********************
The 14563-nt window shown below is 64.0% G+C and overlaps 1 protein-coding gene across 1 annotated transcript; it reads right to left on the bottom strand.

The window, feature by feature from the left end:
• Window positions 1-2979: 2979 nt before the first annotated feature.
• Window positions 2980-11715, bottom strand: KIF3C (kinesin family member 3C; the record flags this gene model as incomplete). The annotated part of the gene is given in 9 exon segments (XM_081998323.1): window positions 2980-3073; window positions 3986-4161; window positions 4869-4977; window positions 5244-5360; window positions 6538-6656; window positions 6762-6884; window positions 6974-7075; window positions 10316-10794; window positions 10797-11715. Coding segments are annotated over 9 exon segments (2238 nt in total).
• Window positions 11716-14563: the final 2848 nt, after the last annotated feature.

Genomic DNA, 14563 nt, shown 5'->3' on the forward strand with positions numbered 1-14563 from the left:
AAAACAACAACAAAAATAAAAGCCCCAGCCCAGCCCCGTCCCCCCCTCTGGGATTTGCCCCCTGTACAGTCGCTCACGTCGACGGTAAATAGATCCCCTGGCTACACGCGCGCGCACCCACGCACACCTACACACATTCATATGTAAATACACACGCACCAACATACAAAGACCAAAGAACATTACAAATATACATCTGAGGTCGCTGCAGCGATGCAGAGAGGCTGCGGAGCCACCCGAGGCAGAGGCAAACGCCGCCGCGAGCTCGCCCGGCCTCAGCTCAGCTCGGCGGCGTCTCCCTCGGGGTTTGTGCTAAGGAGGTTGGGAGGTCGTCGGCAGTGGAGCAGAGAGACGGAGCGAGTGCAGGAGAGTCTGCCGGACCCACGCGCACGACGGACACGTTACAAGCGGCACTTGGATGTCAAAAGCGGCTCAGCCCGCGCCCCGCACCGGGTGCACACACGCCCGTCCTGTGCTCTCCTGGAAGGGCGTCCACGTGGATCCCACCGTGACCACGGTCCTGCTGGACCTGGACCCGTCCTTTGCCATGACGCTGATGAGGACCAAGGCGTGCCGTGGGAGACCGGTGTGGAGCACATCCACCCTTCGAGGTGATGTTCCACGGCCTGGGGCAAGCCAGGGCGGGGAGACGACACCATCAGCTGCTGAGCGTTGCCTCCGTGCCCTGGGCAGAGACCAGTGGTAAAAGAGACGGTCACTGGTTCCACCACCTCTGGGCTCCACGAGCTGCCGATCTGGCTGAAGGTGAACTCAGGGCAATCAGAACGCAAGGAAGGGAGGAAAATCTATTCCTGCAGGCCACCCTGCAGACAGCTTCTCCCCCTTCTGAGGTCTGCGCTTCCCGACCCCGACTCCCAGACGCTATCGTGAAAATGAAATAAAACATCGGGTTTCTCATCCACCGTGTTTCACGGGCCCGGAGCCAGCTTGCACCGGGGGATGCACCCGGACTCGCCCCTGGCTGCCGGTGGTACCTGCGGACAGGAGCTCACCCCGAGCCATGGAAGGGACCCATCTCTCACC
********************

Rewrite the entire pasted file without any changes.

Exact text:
The 14563-nt window shown below is 64.0% G+C and overlaps 1 protein-coding gene across 1 annotated transcript; it reads right to left on the bottom strand.

The window, feature by feature from the left end:
• Window positions 1-2979: 2979 nt before the first annotated feature.
• Window positions 2980-11715, bottom strand: KIF3C (kinesin family member 3C; the record flags this gene model as incomplete). The annotated part of the gene is given in 9 exon segments (XM_081998323.1): window positions 2980-3073; window positions 3986-4161; window positions 4869-4977; window positions 5244-5360; window positions 6538-6656; window positions 6762-6884; window positions 6974-7075; window positions 10316-10794; window positions 10797-11715. Coding segments are annotated over 9 exon segments (2238 nt in total).
• Window positions 11716-14563: the final 2848 nt, after the last annotated feature.

Genomic DNA, 14563 nt, shown 5'->3' on the forward strand with positions numbered 1-14563 from the left:
AAAACAACAACAAAAATAAAAGCCCCAGCCCAGCCCCGTCCCCCCCTCTGGGATTTGCCCCCTGTACAGTCGCTCACGTCGACGGTAAATAGATCCCCTGGCTACACGCGCGCGCACCCACGCACACCTACACACATTCATATGTAAATACACACGCACCAACATACAAAGACCAAAGAACATTACAAATATACATCTGAGGTCGCTGCAGCGATGCAGAGAGGCTGCGGAGCCACCCGAGGCAGAGGCAAACGCCGCCGCGAGCTCGCCCGGCCTCAGCTCAGCTCGGCGGCGTCTCCCTCGGGGTTTGTGCTAAGGAGGTTGGGAGGTCGTCGGCAGTGGAGCAGAGAGACGGAGCGAGTGCAGGAGAGTCTGCCGGACCCACGCGCACGACGGACACGTTACAAGCGGCACTTGGATGTCAAAAGCGGCTCAGCCCGCGCCCCGCACCGGGTGCACACACGCCCGTCCTGTGCTCTCCTGGAAGGGCGTCCACGTGGATCCCACCGTGACCACGGTCCTGCTGGACCTGGACCCGTCCTTTGCCATGACGCTGATGAGGACCAAGGCGTGCCGTGGGAGACCGGTGTGGAGCACATCCACCCTTCGAGGTGATGTTCCACGGCCTGGGGCAAGCCAGGGCGGGGAGACGACACCATCAGCTGCTGAGCGTTGCCTCCGTGCCCTGGGCAGAGACCAGTGGTAAAAGAGACGGTCACTGGTTCCACCACCTCTGGGCTCCACGAGCTGCCGATCTGGCTGAAGGTGAACTCAGGGCAATCAGAACGCAAGGAAGGGAGGAAAATCTATTCCTGCAGGCCACCCTGCAGACAGCTTCTCCCCCTTCTGAGGTCTGCGCTTCCCGACCCCGACTCCCAGACGCTATCGTGAAAATGAAATAAAACATCGGGTTTCTCATCCACCGTGTTTCACGGGCCCGGAGCCAGCTTGCACCGGGGGATGCACCCGGACTCGCCCCTGGCTGCCGGTGGTACCTGCGGACAGGAGCTCACCCCGAGCCATGGAAGGGACCCATCTCTCACC